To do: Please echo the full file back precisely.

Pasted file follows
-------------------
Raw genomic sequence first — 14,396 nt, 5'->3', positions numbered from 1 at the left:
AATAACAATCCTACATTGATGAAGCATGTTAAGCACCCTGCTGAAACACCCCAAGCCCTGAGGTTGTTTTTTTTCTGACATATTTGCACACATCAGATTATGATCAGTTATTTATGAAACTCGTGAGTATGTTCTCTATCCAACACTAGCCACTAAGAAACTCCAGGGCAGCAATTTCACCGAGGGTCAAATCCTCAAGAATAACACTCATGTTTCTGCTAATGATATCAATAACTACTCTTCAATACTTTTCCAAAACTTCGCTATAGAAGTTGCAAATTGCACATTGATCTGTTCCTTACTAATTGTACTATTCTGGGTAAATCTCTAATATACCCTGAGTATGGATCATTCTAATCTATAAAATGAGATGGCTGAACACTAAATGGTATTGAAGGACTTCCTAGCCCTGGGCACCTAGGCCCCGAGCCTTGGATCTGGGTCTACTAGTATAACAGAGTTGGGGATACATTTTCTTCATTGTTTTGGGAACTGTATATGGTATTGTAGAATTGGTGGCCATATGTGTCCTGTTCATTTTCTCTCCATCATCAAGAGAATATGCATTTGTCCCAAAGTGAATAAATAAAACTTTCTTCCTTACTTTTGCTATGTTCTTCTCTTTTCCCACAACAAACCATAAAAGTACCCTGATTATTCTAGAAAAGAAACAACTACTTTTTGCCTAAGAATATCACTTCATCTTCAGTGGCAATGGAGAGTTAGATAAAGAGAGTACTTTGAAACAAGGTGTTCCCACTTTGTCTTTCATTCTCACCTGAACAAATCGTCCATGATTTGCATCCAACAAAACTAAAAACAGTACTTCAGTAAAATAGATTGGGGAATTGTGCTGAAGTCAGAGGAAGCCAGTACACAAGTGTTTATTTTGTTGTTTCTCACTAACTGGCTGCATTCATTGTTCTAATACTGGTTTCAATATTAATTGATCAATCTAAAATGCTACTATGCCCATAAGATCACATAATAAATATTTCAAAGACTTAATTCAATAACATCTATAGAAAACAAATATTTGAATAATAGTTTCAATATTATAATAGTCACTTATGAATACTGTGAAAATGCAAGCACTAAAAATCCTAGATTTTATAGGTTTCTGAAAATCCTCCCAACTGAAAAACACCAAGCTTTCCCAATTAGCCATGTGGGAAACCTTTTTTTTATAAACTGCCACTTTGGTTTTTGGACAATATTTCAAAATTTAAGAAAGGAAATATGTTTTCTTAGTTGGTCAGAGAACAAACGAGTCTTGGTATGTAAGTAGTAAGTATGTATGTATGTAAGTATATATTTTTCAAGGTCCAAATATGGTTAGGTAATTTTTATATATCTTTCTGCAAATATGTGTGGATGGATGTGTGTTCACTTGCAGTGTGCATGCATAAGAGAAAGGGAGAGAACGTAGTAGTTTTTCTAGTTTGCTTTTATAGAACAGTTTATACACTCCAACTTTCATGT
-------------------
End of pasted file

Raw genomic sequence first — 14,396 nt, 5'->3', positions numbered from 1 at the left:
AATAACAATCCTACATTGATGAAGCATGTTAAGCACCCTGCTGAAACACCCCAAGCCCTGAGGTTGTTTTTTTTCTGACATATTTGCACACATCAGATTATGATCAGTTATTTATGAAACTCGTGAGTATGTTCTCTATCCAACACTAGCCACTAAGAAACTCCAGGGCAGCAATTTCACCGAGGGTCAAATCCTCAAGAATAACACTCATGTTTCTGCTAATGATATCAATAACTACTCTTCAATACTTTTCCAAAACTTCGCTATAGAAGTTGCAAATTGCACATTGATCTGTTCCTTACTAATTGTACTATTCTGGGTAAATCTCTAATATACCCTGAGTATGGATCATTCTAATCTATAAAATGAGATGGCTGAACACTAAATGGTATTGAAGGACTTCCTAGCCCTGGGCACCTAGGCCCCGAGCCTTGGATCTGGGTCTACTAGTATAACAGAGTTGGGGATACATTTTCTTCATTGTTTTGGGAACTGTATATGGTATTGTAGAATTGGTGGCCATATGTGTCCTGTTCATTTTCTCTCCATCATCAAGAGAATATGCATTTGTCCCAAAGTGAATAAATAAAACTTTCTTCCTTACTTTTGCTATGTTCTTCTCTTTTCCCACAACAAACCATAAAAGTACCCTGATTATTCTAGAAAAGAAACAACTACTTTTTGCCTAAGAATATCACTTCATCTTCAGTGGCAATGGAGAGTTAGATAAAGAGAGTACTTTGAAACAAGGTGTTCCCACTTTGTCTTTCATTCTCACCTGAACAAATCGTCCATGATTTGCATCCAACAAAACTAAAAACAGTACTTCAGTAAAATAGATTGGGGAATTGTGCTGAAGTCAGAGGAAGCCAGTACACAAGTGTTTATTTTGTTGTTTCTCACTAACTGGCTGCATTCATTGTTCTAATACTGGTTTCAATATTAATTGATCAATCTAAAATGCTACTATGCCCATAAGATCACATAATAAATATTTCAAAGACTTAATTCAATAACATCTATAGAAAACAAATATTTGAATAATAGTTTCAATATTATAATAGTCACTTATGAATACTGTGAAAATGCAAGCACTAAAAATCCTAGATTTTATAGGTTTCTGAAAATCCTCCCAACTGAAAAACACCAAGCTTTCCCAATTAGCCATGTGGGAAACCTTTTTTTTATAAACTGCCACTTTGGTTTTTGGACAATATTTCAAAATTTAAGAAAGGAAATATGTTTTCTTAGTTGGTCAGAGAACAAACGAGTCTTGGTATGTAAGTAGTAAGTATGTATGTATGTAAGTATATATTTTTCAAGGTCCAAATATGGTTAGGTAATTTTTATATATCTTTCTGCAAATATGTGTGGATGGATGTGTGTTCACTTGCAGTGTGCATGCATAAGAGAAAGGGAGAGAACGTAGTAGTTTTTCTAGTTTGCTTTTATAGAACAGTTTATACACTCCAACTTTCATGT